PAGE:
New immunotherapy target activin receptor 1C shows promise against cancer

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Drugs that target a receptor on immune cells called activin receptor 1C may combat tumor-induced immune suppression and help patients' immune systems fight back against cancer, according to a study by investigators at the Johns Hopkins Kimmel Cancer Center and its Bloomberg~Kimmel Institute for Cancer Immunotherapy.

The study, published online Jan. 8 in Oncoimmunology, identifies a new strategy cancer cells use to protect themselves from immune system attack, and suggests treatments that could counteract it. It shows that tumor cells and some immune cells produce proteins called activins that cause immune cells called CD4+ T helper cells -; which send signals to other immune cells to destroy infectious particles -; to transform into another type of T cell (regulatory T-cells, or Tregs), which performs the opposite function, suppressing immune system activity. However, blocking activin receptor 1C on CD4+ T cells helps prevent the accumulation of immune-suppressing Tregs in tumors and slows tumor growth.

We have identified a new target for anticancer immunotherapy. Our discovery could lead to an entirely new class of immunotherapies that may enhance the effects of existing cancer therapies and further personalize cancer care."

Drew Pardoll, M.D., P.h.D., study's senior investigator, director of the Bloomberg~Kimmel Institute for Cancer Immunotherapy and professor of oncology at the Johns Hopkins University School of Medicine

Tregs are essential in preventing the immune system from attacking the body's cells and causing autoimmune diseases. But tumors co-opt this normally protective cell to defend themselves against destruction by the immune system, suppressing the body's built-in defenses to cancer. Patients with more Tregs have worse cancer outcomes, but studies in mice have shown that blocking Tregs inhibits tumor growth, and reducing Treg numbers causes tumors to shrink.

About a decade of research by Johns Hopkins researchers on the role of a transcription factor called YAP in Treg production in tumor cells led to the discovery that YAP boosts activin receptor 1C numbers on Tregs. The fact that this receptor only occurs on cells produced in the bone marrow, such as immune or blood cells, reduces the likelihood of harmful off-target effects.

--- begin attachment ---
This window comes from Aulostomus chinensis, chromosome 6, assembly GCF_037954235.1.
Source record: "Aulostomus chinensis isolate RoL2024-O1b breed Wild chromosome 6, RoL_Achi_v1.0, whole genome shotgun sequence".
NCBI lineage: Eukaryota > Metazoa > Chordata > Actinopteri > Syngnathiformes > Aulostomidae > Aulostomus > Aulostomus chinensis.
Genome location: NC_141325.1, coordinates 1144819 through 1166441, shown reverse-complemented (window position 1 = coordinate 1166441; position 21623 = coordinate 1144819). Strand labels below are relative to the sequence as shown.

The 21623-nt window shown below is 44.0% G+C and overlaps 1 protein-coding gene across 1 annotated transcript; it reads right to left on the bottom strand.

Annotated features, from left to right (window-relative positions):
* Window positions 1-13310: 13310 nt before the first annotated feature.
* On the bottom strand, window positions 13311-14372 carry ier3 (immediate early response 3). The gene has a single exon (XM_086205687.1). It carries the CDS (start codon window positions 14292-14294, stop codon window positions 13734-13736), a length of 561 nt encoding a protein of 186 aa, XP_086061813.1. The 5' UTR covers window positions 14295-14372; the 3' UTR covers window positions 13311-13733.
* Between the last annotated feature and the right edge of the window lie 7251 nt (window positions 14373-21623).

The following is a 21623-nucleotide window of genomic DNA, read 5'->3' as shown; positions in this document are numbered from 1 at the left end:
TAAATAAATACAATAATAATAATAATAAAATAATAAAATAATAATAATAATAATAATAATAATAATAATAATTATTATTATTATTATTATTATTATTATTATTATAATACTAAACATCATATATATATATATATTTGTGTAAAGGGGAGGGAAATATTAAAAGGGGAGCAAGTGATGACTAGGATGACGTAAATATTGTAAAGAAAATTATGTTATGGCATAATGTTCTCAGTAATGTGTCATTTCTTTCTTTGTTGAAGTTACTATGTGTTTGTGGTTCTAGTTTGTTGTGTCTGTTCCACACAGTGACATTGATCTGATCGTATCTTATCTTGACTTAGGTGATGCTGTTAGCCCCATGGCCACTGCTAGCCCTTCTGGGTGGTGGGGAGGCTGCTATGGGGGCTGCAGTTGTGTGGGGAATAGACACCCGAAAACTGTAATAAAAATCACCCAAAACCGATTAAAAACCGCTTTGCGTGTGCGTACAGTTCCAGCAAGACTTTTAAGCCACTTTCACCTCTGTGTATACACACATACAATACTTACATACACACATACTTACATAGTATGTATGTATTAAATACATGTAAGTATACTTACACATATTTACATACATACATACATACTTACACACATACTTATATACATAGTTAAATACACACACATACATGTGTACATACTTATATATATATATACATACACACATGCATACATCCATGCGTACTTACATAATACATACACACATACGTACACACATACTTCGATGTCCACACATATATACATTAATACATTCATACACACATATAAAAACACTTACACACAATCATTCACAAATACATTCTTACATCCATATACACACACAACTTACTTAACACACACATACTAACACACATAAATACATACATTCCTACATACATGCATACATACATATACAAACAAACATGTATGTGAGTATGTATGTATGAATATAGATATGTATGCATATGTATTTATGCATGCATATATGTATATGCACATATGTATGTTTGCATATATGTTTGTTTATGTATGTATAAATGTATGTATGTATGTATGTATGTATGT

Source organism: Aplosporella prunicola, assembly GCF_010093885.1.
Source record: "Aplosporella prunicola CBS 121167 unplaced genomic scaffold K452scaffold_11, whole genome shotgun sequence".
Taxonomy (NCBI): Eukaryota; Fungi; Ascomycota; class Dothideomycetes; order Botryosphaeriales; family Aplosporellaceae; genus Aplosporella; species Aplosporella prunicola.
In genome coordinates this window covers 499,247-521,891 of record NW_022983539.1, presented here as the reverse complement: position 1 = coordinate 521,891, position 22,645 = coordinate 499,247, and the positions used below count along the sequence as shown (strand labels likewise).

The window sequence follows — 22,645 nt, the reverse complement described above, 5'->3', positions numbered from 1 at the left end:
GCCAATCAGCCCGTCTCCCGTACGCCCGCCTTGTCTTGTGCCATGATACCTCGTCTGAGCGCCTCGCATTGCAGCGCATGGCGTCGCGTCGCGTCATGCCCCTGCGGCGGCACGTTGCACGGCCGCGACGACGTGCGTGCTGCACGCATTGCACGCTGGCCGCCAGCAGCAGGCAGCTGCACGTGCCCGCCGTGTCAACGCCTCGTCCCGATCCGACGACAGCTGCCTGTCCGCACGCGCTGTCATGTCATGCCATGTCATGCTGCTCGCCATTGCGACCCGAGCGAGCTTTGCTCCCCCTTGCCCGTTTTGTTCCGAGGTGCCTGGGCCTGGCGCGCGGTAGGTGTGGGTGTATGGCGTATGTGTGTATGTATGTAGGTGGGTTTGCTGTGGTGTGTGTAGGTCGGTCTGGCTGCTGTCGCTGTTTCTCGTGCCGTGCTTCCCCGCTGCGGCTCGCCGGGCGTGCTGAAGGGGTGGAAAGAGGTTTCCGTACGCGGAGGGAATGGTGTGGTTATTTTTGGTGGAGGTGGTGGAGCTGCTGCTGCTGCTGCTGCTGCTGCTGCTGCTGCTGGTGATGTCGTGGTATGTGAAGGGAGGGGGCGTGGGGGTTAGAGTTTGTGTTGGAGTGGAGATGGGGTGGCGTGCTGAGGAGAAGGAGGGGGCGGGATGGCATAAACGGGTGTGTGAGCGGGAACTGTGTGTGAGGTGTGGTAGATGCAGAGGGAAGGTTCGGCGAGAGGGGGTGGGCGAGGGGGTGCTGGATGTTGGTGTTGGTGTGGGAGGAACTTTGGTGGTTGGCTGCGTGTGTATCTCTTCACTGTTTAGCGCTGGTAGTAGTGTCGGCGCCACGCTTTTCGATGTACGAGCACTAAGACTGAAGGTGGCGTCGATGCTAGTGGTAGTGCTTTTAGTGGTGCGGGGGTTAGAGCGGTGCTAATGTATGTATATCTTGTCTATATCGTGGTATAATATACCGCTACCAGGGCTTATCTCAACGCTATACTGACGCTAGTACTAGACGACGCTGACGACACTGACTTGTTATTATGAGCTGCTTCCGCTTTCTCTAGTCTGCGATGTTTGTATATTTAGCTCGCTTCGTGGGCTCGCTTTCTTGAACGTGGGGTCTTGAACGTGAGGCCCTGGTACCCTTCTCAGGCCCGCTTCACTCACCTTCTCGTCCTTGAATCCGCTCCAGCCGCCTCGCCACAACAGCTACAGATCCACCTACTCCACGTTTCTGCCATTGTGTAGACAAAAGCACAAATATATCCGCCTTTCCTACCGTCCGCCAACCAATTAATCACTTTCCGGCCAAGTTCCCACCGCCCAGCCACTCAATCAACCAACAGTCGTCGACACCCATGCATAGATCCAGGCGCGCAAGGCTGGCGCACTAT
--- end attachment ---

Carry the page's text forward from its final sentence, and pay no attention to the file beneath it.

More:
In the study, the investigators demonstrated that mice genetically engineered to lack the activin receptor 1C are healthy, able to reproduce and naturally resistant to tumor growth. Treating mice with an antibody that blocks the receptor also had anticancer effects. When combined with antibodies to a second inhibitory immune receptor, PD-1, which are used clinically to treat many cancers, the antibody had an even greater impact on tumors, even those that do not usually respond to anti-PD-1 therapies.

Because the human activin receptor 1C is almost identical to the mouse activin receptor 1C, Pardoll is hopeful that similar efficacy will be achieved in humans. The similarity will also help expedite preclinical studies testing anti-activin receptor 1C antibody therapy candidates. Pardoll and colleagues are partnering with Immunomic Therapeutics to develop several potential candidate antibodies.

"We hope to have an antibody available for clinical trials in 2025," he says.

If clinical trials are successful, the anti-activin receptor 1C antibodies could be a potent addition to the arsenal of anticancer drugs. Combining them with PD-1 inhibitors could improve treatment effectiveness. Pardoll explains that blood tests can identify patients with high levels of activin who may be more likely to benefit from anti-activin receptor 1C antibody therapies, allowing more precise identification of patients likely to benefit from the therapy.

Study co-authors were Ying Zheng, Andriana Lebid, Liam Chung, Juan Fu, Xiaoxu Wang, Andrea Otrocol, Jelani C. Zarif, Hong Yu and Nicolas J. Llosa of Johns Hopkins.

The study was supported by the Bloomberg~Kimmel Institute for Cancer Immunotherapy fund at the Johns Hopkins University School of Medicine.

Zheng, Lebid, Fu and Pardoll are named on a patent related to this work and are eligible for royalties. These relationships are managed by The Johns Hopkins University in accordance with its conflict-of-interest policies.

Source:
Journal reference:

Zheng, Y., et al. (2024). Targeting the activin receptor 1C on CD4+ T cells for cancer immunotherapy. OncoImmunology. doi.org/10.1080/2162402x.2023.2297503.

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